2. Does the choice disrespect an ongoing protest? Lets say that a local restaurant had done something and a large number of students were boycotting the restaurant. If there were lots of restaurants to chose from, selecting that one as the one only to provide food for an event would disrespect the students, regardless of your opinion of the reason for the boycott.

    CFA allowed itself to become a symbol of anti-gay bias. This means that some people use the co as symbol. CFA wisely went back to focusing on food, so the symbolic message of choosing CFS is passing, but it still may exist.

    Symbols matter. That’s how our brain works.

  4. It depends on the message. My local pool sold CFA sandwiches at swim meets because the sandwiches were packaged well so that they remained semi-edible and the price point was right. No problem.

    Let’s say an organization sold ABC pizza at a fundraiser. No problem.

    Now let’s say they announce that they chose ABC Pizza because they approve of that co’s drive to abolish the Red Cross, Salvation Army and ASPCA. Now it’s not just pizza. It’s now messages and symbols. I would not support that fund raiser.

  5. Change the labels.

    Let’s say ABC Pizza donated 1% of its profits to Planned Parenthood. They made sure everyone knew it so as to get more business from supporters of PP.

    Now a high school is holding a fund raiser. There are several local pizza places to choose from, but for whatever reason, the students choose ABC Pizza. The HS principal steps in and says “Bad choice. Pick one of the other pizza places that won’t offend a big chunk of students.”

    Will you tell me with a straight face that you would mock and condemn this principal? Tell me that you would have no problem with the school supporting a business that financially supports a cause you find deeply offensive. Tell me that you would say “It’s just pizza.”

    As I said earlier, in this case I do not think cancelling CFA was necessary or reasonable. CFA no longer donates money to the more objectionable anti-gay charities and they intentionally pulled back from becoming a symbol of anti-gay bias. I don’t have any problem patronizing them (apart from the grease). But symbols have meaning. Picking a company for a fund raiser that a lot of your students currently boycott is an uncool move. In that situation, picking a different company is reasonable.

  6. For many, the objection was that the company donated money to anti-gay groups that were seen as bringing direct harm to gay people. Thus, patronizing CFA meant financial benefit to causes people refused to support. CFA later announced that they no longer donated to those charities.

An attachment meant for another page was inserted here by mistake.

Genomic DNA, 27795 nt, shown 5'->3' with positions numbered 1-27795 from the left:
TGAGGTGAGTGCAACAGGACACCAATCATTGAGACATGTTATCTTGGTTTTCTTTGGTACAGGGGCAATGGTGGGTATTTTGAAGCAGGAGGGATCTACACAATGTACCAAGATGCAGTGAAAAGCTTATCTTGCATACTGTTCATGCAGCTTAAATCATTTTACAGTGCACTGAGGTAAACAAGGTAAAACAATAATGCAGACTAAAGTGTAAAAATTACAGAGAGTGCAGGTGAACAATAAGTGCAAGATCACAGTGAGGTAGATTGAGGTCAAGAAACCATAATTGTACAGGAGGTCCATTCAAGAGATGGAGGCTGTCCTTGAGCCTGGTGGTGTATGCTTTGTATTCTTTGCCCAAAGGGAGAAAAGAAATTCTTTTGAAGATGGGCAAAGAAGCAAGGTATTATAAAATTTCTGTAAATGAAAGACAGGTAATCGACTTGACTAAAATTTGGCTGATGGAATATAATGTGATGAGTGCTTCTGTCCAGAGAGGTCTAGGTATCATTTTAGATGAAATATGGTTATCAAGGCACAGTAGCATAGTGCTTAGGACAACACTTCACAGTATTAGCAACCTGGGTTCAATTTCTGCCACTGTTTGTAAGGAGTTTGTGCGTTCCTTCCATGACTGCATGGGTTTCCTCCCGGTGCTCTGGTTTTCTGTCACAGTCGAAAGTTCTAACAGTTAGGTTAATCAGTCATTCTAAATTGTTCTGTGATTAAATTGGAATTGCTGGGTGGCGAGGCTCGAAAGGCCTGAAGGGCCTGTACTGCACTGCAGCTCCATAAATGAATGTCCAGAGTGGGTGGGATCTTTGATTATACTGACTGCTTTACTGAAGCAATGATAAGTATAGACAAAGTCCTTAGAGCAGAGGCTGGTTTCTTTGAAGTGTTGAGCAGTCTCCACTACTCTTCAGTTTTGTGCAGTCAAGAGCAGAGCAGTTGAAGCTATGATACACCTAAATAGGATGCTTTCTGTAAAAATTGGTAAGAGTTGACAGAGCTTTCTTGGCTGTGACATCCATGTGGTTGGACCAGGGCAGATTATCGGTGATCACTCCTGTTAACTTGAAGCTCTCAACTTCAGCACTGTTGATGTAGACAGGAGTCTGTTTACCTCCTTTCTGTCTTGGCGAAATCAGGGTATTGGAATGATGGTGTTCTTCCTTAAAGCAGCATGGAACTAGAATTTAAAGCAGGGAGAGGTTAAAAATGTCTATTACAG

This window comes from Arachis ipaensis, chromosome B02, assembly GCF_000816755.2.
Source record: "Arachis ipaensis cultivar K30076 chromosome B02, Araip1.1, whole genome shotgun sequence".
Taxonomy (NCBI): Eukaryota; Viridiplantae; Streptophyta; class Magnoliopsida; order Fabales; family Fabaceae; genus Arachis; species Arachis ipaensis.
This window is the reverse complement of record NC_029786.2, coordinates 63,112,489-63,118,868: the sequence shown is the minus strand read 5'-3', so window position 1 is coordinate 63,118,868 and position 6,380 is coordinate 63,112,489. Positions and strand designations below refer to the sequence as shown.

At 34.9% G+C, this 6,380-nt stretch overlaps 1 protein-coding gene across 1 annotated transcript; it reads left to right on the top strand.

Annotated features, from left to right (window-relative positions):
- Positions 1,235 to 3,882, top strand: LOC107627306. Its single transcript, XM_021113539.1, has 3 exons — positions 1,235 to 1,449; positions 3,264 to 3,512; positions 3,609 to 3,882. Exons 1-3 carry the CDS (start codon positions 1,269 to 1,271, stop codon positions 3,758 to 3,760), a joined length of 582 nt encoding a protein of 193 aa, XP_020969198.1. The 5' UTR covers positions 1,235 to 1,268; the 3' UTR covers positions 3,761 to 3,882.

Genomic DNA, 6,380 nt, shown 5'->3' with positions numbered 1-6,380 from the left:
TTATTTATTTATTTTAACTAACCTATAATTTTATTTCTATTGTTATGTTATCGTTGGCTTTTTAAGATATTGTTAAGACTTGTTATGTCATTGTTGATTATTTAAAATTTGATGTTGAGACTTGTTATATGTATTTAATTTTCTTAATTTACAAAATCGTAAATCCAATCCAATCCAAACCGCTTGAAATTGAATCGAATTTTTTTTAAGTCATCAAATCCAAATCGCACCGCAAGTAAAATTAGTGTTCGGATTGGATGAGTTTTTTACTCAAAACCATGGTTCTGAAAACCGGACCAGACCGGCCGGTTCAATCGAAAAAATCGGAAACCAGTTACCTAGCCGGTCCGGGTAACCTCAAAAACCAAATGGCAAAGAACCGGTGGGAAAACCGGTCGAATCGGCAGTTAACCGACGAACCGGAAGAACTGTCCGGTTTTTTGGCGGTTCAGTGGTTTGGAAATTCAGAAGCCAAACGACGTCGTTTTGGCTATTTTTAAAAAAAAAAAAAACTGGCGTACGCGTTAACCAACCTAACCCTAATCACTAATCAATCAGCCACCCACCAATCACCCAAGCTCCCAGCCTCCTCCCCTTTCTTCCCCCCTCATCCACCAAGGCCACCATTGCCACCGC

Would you patronize a business that donated a percentage of profits to Planned Parenthood?

    Do you avoid purchasing from companies that have been exposed for using child labor overseas?

    It’s the same thing. When making commercial choices, most of us will occasionally run into practices that we prefer not to support, even though we know that taking our $10 purchase somewhere else is a meaningless drop in the bucket.

    The fact that you and I would differ on which practices we draw the line at doesn’t mean that we can’t respect that each of us must make our own moral choices.

  7. You’re getting waaaaayyyyyy off the mark here. We’re talking about the government action (public school) based on anger about a corporate business owner’s completely legal political donations. As I said, what’s sauce for the politically correct goose, should also be sauce for the traditionalist gander.

  8. This already happens all the time with computer products, among other things. So far as I know, no school district has refused to buy them. But, based on the behavior in Ventura, CA, they certainly should be free to do so — and to punish the business’ owners for having political views they dislike. Sauce. Goose. Gander.

  9. We are on the same page then. The school’s actions should be religiously neutral – neither favoring nor dis-favoring a company based on religion. If chick fil a was chosen because the sandwiches are semi-tasty, affordable and keep well in the foil bags, then this choice is perfectly reasonable. (which I personally think is the case).

    If the students made a big deal about selecting a given product to show one group of students how unwelcome they are, then it could be right for the principal to step in in some way, altho perhaps not by de-selecting the vendor.

  10. Based on what the superintendent of schools said the press, it sounds as if the decision was based entirely on the private political activities of Chick Fil-As owner.

  11. In other words, we agree. We both as times consider moral choices when making purchase decisions. At other times, quality and price are primary drivers. Were aren’t that different